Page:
Kirsty Millward, FitzRoy’s Head of Quality, talks about the importance of safeguarding.
Safeguarding Adults Week is a good opportunity to focus on the principles of safeguarding – especially because safeguarding is something we all need to take responsibility for and we need to put it into practice every day. It’s your job, it’s my job, it’s everyone’s job to report even the lowest level concerns without hesitation. We should all keep an eye out for any signs, no matter how minor, of potential abuse, harm, or neglect.
Safeguarding – key points to remember
- Safeguarding is all of our responsibility.
- Whistleblowing is really important and every staff member should always feel able to report risk, wrong-doing, or poor practice.
- Small things not being reported can lead to big things happening – always speak up about any concerns, no matter how small or trivial you feel they are.
Challenging closed culture
We also all need to challenge cultural practices that are not aligned to our values – we see the person, we are brave, we are creative – and that do not put the people we support at the heart of everything we do. Closed cultures often stem from a lack of oversight and scrutiny of practice and, once established, a closed culture can enable abuse to take place unchallenged. The cases of Winterbourne View and Whorlton Hall illustrate the impact of closed cultures and a failure to take safeguarding seriously – both provide strong reminders that abuse can and does happen and we all have a duty to safeguard adults from the risk of harm and neglect.
Key principles of safeguarding
Our commitment to safeguarding those we support isn’t just a box ticking exercise – safeguarding the people we support should be something we’re thinking about every time we engage in support with people, families, and external professionals. We all need to be mindful of the six key principles of safeguarding:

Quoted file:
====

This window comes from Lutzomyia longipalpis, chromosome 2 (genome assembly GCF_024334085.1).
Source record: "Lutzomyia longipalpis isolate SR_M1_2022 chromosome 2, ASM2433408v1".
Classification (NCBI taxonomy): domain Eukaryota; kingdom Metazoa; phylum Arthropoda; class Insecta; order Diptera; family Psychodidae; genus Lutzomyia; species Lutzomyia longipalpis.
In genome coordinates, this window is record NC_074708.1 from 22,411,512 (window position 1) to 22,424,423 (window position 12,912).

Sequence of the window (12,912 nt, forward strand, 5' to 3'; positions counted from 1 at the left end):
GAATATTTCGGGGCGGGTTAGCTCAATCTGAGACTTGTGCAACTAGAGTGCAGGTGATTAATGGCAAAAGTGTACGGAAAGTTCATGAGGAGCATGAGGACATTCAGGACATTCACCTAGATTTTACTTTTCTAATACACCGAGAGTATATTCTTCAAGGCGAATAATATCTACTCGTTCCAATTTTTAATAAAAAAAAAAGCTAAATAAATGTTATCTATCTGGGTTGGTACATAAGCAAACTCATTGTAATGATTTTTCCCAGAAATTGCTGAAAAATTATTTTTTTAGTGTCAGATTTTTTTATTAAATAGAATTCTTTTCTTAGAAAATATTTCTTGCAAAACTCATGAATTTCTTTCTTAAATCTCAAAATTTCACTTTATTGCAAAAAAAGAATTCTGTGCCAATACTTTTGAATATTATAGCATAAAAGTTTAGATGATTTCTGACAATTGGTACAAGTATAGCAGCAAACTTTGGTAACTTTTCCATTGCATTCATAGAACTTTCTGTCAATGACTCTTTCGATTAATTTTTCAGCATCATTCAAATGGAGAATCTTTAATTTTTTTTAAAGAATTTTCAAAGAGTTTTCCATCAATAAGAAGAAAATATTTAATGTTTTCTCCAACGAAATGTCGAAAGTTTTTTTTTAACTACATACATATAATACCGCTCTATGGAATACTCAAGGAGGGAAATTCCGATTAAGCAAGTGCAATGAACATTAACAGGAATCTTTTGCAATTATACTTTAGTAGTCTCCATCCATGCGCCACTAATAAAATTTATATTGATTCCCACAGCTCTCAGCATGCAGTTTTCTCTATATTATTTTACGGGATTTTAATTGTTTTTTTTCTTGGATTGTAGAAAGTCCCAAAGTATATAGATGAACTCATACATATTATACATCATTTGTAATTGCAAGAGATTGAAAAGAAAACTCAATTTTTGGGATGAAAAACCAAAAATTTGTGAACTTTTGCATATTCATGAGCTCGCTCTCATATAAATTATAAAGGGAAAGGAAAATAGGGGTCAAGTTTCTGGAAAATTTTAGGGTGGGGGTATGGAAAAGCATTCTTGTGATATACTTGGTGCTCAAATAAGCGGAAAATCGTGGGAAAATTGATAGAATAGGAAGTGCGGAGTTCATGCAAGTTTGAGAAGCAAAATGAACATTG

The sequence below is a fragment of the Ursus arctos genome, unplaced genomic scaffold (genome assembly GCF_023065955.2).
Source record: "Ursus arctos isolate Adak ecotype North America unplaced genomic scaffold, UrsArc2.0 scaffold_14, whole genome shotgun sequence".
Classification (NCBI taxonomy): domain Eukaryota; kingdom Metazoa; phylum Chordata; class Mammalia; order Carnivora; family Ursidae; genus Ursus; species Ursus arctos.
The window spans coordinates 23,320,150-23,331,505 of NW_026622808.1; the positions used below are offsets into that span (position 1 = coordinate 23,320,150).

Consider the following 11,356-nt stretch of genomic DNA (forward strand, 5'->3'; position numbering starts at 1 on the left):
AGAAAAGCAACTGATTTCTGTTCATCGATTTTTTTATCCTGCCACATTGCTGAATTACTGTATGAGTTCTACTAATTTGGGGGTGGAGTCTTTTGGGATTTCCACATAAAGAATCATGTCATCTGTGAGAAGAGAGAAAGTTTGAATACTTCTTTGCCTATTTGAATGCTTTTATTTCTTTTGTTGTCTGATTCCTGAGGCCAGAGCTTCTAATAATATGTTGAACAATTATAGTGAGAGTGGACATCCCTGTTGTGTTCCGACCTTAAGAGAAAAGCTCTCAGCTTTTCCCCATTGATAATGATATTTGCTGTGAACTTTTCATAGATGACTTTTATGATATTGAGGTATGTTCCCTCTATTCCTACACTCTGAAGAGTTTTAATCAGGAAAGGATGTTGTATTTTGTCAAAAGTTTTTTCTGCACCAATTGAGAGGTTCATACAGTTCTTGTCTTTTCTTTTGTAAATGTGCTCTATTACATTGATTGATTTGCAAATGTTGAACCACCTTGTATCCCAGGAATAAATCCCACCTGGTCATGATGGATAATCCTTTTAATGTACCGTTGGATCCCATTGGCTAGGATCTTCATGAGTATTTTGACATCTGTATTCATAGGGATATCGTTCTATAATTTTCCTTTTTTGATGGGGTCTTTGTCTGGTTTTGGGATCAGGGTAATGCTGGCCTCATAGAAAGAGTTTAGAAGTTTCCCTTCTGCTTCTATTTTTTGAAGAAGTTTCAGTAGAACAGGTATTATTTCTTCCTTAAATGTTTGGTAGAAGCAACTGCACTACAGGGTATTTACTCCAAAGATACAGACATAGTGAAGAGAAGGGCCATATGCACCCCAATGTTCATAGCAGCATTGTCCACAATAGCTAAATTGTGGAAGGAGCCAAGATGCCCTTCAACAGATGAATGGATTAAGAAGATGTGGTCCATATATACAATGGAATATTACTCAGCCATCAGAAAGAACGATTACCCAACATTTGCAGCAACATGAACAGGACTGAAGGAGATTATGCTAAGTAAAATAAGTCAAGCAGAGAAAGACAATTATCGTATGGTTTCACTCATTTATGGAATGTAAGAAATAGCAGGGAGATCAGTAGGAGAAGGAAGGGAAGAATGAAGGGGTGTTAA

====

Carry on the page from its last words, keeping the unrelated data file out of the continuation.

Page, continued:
“Nothing about me, without me”
Don’t forget too that it’s vital to make safeguarding personal, just as we aim to make all the care we deliver person-centred. “Nothing about me, without me,” means we must involve those we support in the safeguarding process and take their wishes into account. If we successfully make safeguarding personal, it should feel to the person being supported like a series of conversations, supported by a process, rather than the other way around.
As well as being familiar with the principles of safeguarding and knowing what to do if we have a concern, it’s also important for staff to know how to whistleblow. Nobody should ever be afraid to raise a concern – we are committed to creating a culture of openness where people feel safe in speaking up, and know that this is both acceptable and encouraged.
Safeguarding really is everyone’s business and we all have a duty to report concerns, no matter how small we feel they are.